The Eagle is probably the first pub you claimed to frequent, as a child playing with friends in the school playground. ‘Up and down the City Road, in and out The Eagle. That’s the way the money goes, pop! goes the weasel’ you would have merrily sung, blissfully unaware you were referring to a well established boozer on the outskirts of the City of London.
Worth checking out for this nostalgic tid-bit alone, a visit to The Eagle will not leave you disappointed. Five pumps included beers from Redemption and Doombar on my visit. The lagers on tap were Estrella, Leffe and Kozel which is no bad thing either. The kitchen does a varied menu of typical nu-pub classics to suit all occasions and the proprietors work to keep punters entertained with hot wings challenges, wine nights, quiz nights and DJ’s.

Nov 12

The Bell, Walthamstow E17.

The latest (and possibly greatest) incarnation of The Bell of Bell Corner.

The Bell occupies a site that has housed a pub by of that name for well over a hundred years. Not much has changed to the exterior of the building on Bell Corner in that time. Inside the pub however, the fortunes of this grand old boozer have been mixed.

The latest incarnation of The Bell intends to cater for the increasing number of twenty and thirty somethings who have moved to the area from the likes of Shoreditch, Dalston and Stoke Newington, in search of a bit more space for their money whilst enjoying easy access to the City and West End.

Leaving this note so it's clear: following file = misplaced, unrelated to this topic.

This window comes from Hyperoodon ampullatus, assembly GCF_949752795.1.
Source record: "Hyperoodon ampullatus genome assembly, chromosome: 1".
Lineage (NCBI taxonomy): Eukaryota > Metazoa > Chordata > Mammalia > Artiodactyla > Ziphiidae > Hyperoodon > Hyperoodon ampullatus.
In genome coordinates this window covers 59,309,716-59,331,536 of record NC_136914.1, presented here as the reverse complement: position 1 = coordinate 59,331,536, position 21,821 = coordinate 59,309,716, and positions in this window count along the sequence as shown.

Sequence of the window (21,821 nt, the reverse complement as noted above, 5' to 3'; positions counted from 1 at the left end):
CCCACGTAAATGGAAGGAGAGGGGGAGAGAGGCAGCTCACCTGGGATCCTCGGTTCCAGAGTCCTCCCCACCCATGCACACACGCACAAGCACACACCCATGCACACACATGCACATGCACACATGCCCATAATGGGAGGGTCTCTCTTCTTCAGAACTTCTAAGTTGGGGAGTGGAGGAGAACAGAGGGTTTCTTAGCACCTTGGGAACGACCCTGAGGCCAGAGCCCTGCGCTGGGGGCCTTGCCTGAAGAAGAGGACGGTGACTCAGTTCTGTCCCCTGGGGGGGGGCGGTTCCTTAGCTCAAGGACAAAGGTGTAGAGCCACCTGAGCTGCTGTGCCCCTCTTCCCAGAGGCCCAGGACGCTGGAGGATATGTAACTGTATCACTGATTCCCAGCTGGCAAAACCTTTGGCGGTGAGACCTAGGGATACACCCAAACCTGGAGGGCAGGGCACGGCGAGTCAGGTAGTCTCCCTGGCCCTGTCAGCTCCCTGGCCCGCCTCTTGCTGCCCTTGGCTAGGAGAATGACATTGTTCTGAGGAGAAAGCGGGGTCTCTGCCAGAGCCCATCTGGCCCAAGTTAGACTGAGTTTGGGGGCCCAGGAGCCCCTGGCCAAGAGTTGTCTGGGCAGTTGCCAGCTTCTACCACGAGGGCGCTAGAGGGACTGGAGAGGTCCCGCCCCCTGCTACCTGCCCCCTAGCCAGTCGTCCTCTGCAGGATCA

Don’t let this recognition of a gap in the market put you off though. The Bell is much more than just a hipster pub, hoping to cash in on the craft beer boom. The new proprietor has managed to get the important facets of a pub just right.

You walk into a large space filled with a mixture of sofas, stools, chairs and tables suited for varying sized groups and occupied by a varying clientele that manage to create quite a harmonious atmosphere. The pub was busy, but getting a drink was never a problem. There was decent music and a lively atmosphere, yet you could comfortably converse with friends.

The decor is uncluttered yet filled with character. Cool without trying too hard. In front of a bare brick wall stood a wood panelled bar. This held a decent selection of standard lagers and eight handpumps featuring ales from the likes of Timothy Taylor, Ikley, Redemption and the East London Brewing company, all well kept.

Behind the bar, quality bottled beers from Sierra Nevada, Brooklyn and Anchor Brewing sit alongside a decent selection of wines and spirits. Snacks came in the shape of an interesting array of crisps and nuts, whilst locally made pies and scotch eggs sit temptingly on the bar.